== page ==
• hashi(key): returns the hash of the given key (on ketama mode, this is the same as libketama).
  • iterate_nodes(key, distinct): hash_ring compatibility implementation, same as range but returns tuples as a generator.
  • print_continuum(): prints a ketama compatible continuum report.
  • range(key, size, unique): returns a (unique) list of max (size) nodes’ configuration available in the consistent hash ring.
  • regenerate: regenerate the ring from the current nodes configuration, useful only when using weight_fn.
  • remove_node(nodename): remove the given node from the ring

Available properties

  • conf: dict of all the nodes and their configuration.
  • continuum: same as ring.
  • distribution: counter of the nodes distribution in the consistent hash ring.
  • nodes: same as conf.
  • ring: hash key/node mapping of the consistent hash ring.
  • size: size of the consistent hash ring.

Integration (monkey patching)

You can benefit from a consistent hash ring using uhashring monkey patching on the following libraries:


import memcache

from uhashring import monkey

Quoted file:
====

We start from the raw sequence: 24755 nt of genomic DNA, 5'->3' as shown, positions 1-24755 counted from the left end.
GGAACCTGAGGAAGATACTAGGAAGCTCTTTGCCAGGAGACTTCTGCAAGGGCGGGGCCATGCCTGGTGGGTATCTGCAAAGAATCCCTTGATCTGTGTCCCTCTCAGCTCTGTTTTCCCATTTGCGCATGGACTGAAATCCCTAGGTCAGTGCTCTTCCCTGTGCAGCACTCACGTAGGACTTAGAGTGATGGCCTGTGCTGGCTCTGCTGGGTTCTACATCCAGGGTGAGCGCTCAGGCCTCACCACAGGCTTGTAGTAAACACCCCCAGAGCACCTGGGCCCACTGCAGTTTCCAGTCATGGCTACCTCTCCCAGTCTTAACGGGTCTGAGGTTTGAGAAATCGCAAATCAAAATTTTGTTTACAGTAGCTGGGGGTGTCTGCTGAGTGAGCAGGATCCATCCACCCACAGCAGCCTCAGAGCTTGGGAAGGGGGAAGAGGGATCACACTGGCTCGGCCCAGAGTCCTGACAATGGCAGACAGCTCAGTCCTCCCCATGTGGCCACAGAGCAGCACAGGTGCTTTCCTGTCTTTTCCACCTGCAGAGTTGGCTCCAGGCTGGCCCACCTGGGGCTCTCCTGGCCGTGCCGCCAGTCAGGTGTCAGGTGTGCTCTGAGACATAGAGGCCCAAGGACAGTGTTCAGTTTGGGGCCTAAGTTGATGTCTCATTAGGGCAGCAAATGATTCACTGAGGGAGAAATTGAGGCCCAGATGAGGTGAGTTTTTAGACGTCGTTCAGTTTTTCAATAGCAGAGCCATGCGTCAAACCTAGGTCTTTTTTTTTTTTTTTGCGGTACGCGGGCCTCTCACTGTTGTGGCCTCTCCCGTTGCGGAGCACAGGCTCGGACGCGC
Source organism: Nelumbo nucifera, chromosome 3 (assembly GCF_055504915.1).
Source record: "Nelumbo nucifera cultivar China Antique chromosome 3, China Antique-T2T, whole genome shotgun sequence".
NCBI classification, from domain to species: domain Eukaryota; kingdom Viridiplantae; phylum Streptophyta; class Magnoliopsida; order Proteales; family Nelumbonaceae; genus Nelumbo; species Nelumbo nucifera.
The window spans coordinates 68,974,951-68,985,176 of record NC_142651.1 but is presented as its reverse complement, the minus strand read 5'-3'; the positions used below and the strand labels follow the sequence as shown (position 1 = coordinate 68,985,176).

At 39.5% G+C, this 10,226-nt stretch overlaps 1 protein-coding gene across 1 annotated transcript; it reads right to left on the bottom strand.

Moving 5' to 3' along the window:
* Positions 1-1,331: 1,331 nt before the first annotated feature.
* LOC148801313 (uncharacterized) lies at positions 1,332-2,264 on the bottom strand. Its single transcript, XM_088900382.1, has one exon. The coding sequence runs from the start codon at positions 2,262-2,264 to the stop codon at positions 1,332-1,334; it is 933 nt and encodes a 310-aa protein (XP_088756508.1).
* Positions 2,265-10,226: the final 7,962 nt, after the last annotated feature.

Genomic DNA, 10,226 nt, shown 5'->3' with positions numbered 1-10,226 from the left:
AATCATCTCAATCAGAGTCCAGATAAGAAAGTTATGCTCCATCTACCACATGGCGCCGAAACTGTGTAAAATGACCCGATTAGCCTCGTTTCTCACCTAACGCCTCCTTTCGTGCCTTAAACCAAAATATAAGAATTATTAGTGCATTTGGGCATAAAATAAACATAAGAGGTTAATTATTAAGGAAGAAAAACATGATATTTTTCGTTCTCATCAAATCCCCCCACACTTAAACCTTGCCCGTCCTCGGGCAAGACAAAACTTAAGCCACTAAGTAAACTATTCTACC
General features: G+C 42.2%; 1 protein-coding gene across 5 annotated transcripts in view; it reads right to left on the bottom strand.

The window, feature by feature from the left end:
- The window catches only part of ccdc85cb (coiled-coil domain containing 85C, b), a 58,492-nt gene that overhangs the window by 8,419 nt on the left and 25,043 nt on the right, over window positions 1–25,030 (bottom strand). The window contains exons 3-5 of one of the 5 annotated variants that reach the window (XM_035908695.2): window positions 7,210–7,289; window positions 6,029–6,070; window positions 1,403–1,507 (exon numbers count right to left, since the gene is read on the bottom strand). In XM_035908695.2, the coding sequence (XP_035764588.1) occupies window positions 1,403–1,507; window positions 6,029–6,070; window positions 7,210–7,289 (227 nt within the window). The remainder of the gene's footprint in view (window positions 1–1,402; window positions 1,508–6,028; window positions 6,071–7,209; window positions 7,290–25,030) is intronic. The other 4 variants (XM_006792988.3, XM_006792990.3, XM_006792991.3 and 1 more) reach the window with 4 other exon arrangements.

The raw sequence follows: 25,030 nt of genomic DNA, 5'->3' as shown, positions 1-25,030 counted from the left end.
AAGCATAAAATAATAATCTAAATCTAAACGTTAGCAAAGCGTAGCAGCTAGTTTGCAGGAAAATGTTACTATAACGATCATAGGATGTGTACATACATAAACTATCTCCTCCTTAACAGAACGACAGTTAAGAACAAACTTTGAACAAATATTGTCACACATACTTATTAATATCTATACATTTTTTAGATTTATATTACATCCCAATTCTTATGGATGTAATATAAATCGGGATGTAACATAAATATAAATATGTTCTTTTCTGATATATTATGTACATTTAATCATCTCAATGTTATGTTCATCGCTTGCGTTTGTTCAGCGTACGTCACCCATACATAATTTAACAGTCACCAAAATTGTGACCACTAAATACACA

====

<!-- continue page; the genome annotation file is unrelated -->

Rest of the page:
mc = memcache.Client(['node1:11211', 'node2:11211'])



Using pip:

$ pip install uhashring

Gentoo Linux

Using emerge:

$ sudo emerge -a uhashring


Usage of the ketama compatible hash (default) has some performance impacts. Contributions are welcome as to ways of improving this !

There is a big performance gap in the hash calculation between the ketama C binding and its pure python counterpart.

Python 3 is doing way better than python 2 thanks to its native bytes/int representation.

Quick benchmark, for 1 million generated ketama compatible keys:
  • python_ketama C binding: 0.8427069187164307 s
  • python 2: 5.462762832641602 s
  • python 3: 3.570068597793579 s
  • pypy: 1.6146340370178223 s

When using python 2 and ketama compatibility is not important, you can get a better hashing speed using the other provided hashing.

hr = HashRing(nodes=[], compat=False)

Quick benchmark, for 1 million generated hash keys:
  • python 2: 3.7595579624176025 s
  • python 3: 3.268343687057495 s
  • pypy: 1.9193649291992188 s